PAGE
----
Proposed Export Rules on Supercomputers Unrealistic (285)

KNOXVILLE, Tenn.– The sale of supercomputers to countries hostile to United States interests should be restricted but limits experts have proposed to Congress are unrealistic, a University of Tennessee scientist said Friday.

 Dr. Jack Dongarra, UT-Knoxville Distinguished Professor of Computer Science, said limits recently proposed to a House-Senate conference committee will soon be meaningless because technology will out date them.

 In a letter to the committee Dongarra removed himself from the its experts panel after other members of the group recommended basing restraints on a fixed level of computer processing power.

 “The limits soon will be meaningless. They are almost meaningless today,” Dongarra said he advised the committee. “Technology is improving at a rate that doubles performance every 18 months.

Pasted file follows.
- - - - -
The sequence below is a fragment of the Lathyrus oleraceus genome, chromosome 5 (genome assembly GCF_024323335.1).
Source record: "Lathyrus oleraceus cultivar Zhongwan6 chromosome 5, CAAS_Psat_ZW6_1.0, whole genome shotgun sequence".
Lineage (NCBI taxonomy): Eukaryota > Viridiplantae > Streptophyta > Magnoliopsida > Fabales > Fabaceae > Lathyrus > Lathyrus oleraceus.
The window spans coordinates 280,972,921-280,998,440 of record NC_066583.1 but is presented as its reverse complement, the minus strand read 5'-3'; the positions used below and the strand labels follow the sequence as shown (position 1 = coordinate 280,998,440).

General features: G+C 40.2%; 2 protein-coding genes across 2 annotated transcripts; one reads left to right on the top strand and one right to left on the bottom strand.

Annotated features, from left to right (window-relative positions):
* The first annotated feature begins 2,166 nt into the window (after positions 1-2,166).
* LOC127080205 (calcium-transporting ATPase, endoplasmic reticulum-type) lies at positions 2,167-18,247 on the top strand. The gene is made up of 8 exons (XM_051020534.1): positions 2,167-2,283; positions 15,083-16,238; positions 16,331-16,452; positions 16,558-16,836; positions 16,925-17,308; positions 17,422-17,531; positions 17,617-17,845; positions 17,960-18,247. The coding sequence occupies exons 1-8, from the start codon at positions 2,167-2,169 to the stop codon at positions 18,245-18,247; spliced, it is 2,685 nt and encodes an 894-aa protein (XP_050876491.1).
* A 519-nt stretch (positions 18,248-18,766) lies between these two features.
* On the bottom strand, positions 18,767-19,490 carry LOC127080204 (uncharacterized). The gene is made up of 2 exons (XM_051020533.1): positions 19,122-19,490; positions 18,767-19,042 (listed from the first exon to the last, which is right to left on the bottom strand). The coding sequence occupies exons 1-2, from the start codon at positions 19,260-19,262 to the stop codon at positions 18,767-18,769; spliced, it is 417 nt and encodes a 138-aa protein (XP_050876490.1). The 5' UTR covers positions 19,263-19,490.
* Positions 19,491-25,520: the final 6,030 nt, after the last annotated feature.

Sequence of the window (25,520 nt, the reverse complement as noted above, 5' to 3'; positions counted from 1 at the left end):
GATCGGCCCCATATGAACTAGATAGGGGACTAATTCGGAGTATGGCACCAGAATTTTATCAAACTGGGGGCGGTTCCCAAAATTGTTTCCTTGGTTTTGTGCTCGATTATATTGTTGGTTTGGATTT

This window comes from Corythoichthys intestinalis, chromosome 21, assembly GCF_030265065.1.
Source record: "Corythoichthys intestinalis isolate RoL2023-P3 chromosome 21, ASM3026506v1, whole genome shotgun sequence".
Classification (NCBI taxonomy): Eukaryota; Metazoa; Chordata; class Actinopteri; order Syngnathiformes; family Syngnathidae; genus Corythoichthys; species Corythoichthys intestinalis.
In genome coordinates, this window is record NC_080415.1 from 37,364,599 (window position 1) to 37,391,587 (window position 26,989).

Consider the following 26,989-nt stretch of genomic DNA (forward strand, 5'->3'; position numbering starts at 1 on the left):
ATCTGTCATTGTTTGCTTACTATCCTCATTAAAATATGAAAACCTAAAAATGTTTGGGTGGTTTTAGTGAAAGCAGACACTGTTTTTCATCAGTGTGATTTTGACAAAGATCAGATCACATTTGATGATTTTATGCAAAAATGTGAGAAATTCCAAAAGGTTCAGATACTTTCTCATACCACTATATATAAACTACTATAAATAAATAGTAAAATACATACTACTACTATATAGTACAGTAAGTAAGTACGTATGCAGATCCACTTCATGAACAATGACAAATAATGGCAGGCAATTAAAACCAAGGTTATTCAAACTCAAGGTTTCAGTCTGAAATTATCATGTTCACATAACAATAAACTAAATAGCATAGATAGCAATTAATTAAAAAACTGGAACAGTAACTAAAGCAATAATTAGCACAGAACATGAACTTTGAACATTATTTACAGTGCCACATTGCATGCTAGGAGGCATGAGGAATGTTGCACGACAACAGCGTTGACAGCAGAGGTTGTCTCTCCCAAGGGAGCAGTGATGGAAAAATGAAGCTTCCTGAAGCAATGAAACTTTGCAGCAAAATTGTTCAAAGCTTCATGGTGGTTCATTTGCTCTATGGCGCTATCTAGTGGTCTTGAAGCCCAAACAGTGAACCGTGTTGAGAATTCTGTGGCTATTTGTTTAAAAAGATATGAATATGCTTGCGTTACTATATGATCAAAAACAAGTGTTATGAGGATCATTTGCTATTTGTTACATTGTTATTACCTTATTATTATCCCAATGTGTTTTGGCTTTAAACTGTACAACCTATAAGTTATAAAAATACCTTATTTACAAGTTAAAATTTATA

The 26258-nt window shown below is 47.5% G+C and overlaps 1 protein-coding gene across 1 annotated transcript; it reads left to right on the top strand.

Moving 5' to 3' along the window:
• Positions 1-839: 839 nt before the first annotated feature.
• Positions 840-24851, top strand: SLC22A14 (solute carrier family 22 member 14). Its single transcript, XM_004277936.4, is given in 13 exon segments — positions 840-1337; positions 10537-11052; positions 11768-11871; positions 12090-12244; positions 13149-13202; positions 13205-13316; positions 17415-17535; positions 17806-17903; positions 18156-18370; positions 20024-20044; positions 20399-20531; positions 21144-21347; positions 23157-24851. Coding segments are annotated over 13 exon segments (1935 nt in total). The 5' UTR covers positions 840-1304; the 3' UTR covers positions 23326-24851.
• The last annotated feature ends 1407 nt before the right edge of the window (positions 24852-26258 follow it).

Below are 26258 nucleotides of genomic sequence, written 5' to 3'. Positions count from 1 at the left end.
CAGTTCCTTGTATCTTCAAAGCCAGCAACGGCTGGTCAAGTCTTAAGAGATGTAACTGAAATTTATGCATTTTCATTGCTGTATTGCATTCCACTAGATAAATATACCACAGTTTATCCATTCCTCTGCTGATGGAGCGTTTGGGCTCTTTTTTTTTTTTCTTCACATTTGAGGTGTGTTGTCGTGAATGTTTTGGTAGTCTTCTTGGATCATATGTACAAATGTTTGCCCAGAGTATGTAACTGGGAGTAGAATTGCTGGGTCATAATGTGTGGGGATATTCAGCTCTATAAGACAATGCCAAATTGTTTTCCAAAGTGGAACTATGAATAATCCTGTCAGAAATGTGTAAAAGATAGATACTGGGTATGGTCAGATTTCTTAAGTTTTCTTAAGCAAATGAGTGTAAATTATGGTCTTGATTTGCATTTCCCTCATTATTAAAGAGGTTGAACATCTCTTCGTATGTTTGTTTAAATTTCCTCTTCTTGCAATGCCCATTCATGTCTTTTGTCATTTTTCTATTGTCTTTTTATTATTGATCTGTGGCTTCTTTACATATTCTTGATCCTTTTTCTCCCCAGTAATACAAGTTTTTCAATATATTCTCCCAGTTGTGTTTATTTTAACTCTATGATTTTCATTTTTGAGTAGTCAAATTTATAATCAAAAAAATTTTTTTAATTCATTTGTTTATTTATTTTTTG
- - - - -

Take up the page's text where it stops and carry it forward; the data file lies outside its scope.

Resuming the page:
“It has reached the point that an off-the-shelf computer from any local store will soon be approaching some of these limits.”

 A more effective limit would be 100 times the capability of an off-the-shelf microprocessor currently on the market, Dongarra said.

 The proposed limit for military use is the equivalent of roughly seven personal computers, Dongarra said. “I find it hard to believe such a limit can be effectively enforced.”

 Export limits are being considered by the House-Senate conference on the Defense Authorization Bill. No decision has been reached.

 Contact: Dr. Jack Dongarra (423-974-8295)